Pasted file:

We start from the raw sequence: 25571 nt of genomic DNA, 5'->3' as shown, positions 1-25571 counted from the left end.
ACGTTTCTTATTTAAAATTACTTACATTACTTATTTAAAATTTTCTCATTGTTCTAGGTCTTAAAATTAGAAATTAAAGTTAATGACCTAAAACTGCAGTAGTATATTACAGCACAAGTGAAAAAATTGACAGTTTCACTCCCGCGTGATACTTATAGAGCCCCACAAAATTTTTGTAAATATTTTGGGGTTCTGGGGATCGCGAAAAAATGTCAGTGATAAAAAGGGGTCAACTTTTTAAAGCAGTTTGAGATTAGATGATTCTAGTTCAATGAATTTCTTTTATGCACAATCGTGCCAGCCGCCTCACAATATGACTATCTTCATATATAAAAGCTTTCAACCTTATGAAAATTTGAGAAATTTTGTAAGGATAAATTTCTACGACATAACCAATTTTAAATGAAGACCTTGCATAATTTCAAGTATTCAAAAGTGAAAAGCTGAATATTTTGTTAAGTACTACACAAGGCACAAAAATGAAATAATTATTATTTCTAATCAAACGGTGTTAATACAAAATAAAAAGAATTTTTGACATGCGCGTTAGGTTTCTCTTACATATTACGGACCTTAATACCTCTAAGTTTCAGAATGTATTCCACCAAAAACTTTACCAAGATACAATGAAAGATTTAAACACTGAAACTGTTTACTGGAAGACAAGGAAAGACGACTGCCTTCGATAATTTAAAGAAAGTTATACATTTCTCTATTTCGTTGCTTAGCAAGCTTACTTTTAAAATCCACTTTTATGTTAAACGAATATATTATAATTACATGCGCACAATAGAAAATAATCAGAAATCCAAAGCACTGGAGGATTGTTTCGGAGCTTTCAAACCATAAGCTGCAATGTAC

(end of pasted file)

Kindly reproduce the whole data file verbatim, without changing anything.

We start from the raw sequence: 25571 nt of genomic DNA, 5'->3' as shown, positions 1-25571 counted from the left end.
ACGTTTCTTATTTAAAATTACTTACATTACTTATTTAAAATTTTCTCATTGTTCTAGGTCTTAAAATTAGAAATTAAAGTTAATGACCTAAAACTGCAGTAGTATATTACAGCACAAGTGAAAAAATTGACAGTTTCACTCCCGCGTGATACTTATAGAGCCCCACAAAATTTTTGTAAATATTTTGGGGTTCTGGGGATCGCGAAAAAATGTCAGTGATAAAAAGGGGTCAACTTTTTAAAGCAGTTTGAGATTAGATGATTCTAGTTCAATGAATTTCTTTTATGCACAATCGTGCCAGCCGCCTCACAATATGACTATCTTCATATATAAAAGCTTTCAACCTTATGAAAATTTGAGAAATTTTGTAAGGATAAATTTCTACGACATAACCAATTTTAAATGAAGACCTTGCATAATTTCAAGTATTCAAAAGTGAAAAGCTGAATATTTTGTTAAGTACTACACAAGGCACAAAAATGAAATAATTATTATTTCTAATCAAACGGTGTTAATACAAAATAAAAAGAATTTTTGACATGCGCGTTAGGTTTCTCTTACATATTACGGACCTTAATACCTCTAAGTTTCAGAATGTATTCCACCAAAAACTTTACCAAGATACAATGAAAGATTTAAACACTGAAACTGTTTACTGGAAGACAAGGAAAGACGACTGCCTTCGATAATTTAAAGAAAGTTATACATTTCTCTATTTCGTTGCTTAGCAAGCTTACTTTTAAAATCCACTTTTATGTTAAACGAATATATTATAATTACATGCGCACAATAGAAAATAATCAGAAATCCAAAGCACTGGAGGATTGTTTCGGAGCTTTCAAACCATAAGCTGCAATGTAC